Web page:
NC Budget and Tax Center, News

Earlier this month, Congresswoman Alma Adams of the 12th District penned a letter urging Governor McCrory to veto a bill that would unnecessarily restrict food aid for childless adults who are very poor and live in areas where jobs are scarce—regardless of how hard they are looking for work.Adams_McCrory

States can temporarily suspend work-related time-limits on federal food aid for areas with sustained high levels of unemployment. North Carolina officials applied for a waiver in July for 77 of the state’s 100 counties due to a severe lack of jobs available that hampers North Carolinians’ ability to meet the work requirements. The bill, however, would permanently ban the Governor from ever pursuing this option irrespective of how local economies are faring or whether employment and training opportunities actually exist.

Between 85,000 and 105,000 unemployed childless adults in North Carolina would lose food aid in 2016 if the Governor signs this bill into law.* See this map of where they live.

“House Bill 318 is [a] significant step backwards for supporting the hungry as they look for work,” wrote Congresswoman Adams. “All this bill does is punish people in high unemployment areas and limits the state’s ability to meet the needs of the unemployed,” she continued.

Congresswoman Adams is part of a growing chorus of voices calling upon the governor to veto this measure, including the NC Justice Center, the NC NAACP, and the state Legislative Black Caucus. Governor McCrory has until October 30th to veto or sign the bill, which will become law if he takes no action.

See Representative Adams’ letter to the Governor below.

Adams_Letter

*Special data request to the Center on Budget and Policy Priorities. September 2015.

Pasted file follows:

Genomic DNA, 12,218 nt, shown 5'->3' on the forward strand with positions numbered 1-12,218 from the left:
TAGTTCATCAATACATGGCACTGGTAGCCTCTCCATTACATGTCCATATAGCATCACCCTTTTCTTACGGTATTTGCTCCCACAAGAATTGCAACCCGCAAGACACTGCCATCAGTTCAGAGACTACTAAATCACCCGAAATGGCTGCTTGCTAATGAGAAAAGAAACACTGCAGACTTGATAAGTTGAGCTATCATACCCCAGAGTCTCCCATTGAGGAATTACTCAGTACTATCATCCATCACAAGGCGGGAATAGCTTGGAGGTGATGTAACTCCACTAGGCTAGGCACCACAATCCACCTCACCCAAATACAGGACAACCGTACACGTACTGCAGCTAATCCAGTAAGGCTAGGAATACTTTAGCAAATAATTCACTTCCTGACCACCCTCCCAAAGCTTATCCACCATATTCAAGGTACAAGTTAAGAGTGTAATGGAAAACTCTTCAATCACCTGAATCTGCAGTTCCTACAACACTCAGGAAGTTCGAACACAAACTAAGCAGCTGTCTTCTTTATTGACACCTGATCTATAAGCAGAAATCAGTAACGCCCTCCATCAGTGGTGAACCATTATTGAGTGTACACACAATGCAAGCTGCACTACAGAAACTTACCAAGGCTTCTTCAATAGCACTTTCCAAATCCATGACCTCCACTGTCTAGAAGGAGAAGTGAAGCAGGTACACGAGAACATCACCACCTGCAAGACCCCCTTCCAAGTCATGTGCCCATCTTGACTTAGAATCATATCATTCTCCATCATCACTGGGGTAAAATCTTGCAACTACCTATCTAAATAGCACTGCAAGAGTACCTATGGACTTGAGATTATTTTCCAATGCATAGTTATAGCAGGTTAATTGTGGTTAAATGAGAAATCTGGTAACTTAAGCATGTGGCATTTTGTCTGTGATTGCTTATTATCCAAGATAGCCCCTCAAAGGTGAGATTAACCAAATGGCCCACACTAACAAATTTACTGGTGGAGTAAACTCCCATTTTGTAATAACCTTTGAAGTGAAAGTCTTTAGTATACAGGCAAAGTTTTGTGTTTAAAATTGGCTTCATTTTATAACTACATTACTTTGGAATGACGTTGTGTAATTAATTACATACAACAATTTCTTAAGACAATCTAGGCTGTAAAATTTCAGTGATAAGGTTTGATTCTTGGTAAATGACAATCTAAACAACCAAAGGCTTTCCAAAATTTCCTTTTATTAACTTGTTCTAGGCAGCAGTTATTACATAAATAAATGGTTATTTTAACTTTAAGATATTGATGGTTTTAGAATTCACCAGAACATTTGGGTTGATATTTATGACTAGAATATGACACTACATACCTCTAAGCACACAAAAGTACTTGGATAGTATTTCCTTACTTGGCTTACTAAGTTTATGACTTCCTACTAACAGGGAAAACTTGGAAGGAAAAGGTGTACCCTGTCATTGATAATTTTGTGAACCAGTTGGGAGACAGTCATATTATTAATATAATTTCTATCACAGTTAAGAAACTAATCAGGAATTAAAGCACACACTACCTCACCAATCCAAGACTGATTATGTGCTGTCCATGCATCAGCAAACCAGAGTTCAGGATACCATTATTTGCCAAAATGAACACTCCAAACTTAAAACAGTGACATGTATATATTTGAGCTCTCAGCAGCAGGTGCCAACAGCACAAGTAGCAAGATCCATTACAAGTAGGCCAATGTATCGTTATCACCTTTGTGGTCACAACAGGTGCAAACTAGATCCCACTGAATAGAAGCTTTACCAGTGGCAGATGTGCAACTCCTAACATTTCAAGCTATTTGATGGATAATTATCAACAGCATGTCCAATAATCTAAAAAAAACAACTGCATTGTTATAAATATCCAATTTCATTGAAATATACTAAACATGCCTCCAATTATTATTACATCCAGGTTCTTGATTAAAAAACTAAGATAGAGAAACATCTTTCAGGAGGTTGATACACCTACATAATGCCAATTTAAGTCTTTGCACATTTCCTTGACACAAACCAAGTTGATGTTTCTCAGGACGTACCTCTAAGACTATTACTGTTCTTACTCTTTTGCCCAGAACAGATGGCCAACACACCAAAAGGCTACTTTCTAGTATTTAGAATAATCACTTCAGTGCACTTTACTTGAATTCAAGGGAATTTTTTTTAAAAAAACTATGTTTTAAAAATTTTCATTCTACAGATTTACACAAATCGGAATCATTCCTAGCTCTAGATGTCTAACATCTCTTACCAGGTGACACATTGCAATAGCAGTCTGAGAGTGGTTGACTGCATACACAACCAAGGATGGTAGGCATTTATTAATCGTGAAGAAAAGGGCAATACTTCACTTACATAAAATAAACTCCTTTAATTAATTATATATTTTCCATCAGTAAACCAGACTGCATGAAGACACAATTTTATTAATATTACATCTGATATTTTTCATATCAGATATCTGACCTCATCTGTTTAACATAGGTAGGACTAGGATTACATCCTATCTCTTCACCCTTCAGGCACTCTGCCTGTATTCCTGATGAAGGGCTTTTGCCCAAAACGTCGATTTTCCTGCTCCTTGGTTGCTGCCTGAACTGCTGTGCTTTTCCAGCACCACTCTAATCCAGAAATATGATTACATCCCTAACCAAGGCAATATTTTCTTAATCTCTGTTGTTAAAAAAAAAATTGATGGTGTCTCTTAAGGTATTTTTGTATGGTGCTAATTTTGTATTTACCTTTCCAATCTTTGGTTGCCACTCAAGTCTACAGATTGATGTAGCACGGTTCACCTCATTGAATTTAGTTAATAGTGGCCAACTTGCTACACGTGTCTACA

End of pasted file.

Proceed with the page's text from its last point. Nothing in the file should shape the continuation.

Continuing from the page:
NC Budget and Tax Center

North Carolina is the fifth hungriest state in the nation. Yet, the state Senate gave tentative approval to a bill that unnecessarily restricts food aid for childless adults who are very poor and live in areas where jobs are scarce—regardless of how hard they are looking for work.

States can temporarily suspend work-related time-limits on federal food aid for areas with sustained high levels of unemployment. North Carolina officials applied for a waiver in July for 77 of the state’s 100 counties due to a severe lack of jobs available that hampers North Carolinians’ ability to meet the work requirements (see map below). The Senate measure, however, would permanently ban the state from pursuing this option irrespective of how local economies are faring or whether employment and training opportunities actually exist.

Between 85,000 and 105,000 unemployed childless adults in North Carolina would lose food aid in 2016 because they can’t find a job if legislators prohibit the Governor’s administration from seeking a new waiver.*   Read More

NC Budget and Tax Center

Economic hardship persisted at high levels in the nation and North Carolina in 2014, according to new figures released today from the Census Bureau’s Current Population Survey (CPS). The 2014 national poverty rate remained flat at 14.8 percent and still well-above pre-recession levels five years into the official economic recovery. There were 46.7 million Americans living below the official federal poverty line, which was $11,670 for an individual and $23,850 for a family of four in 2014.

In the Washington Post today, Jared Bernstein—a well-respected national economist—explained that poverty is stuck high despite economic growth because the gains of economic growth are accruing mainly to top earners: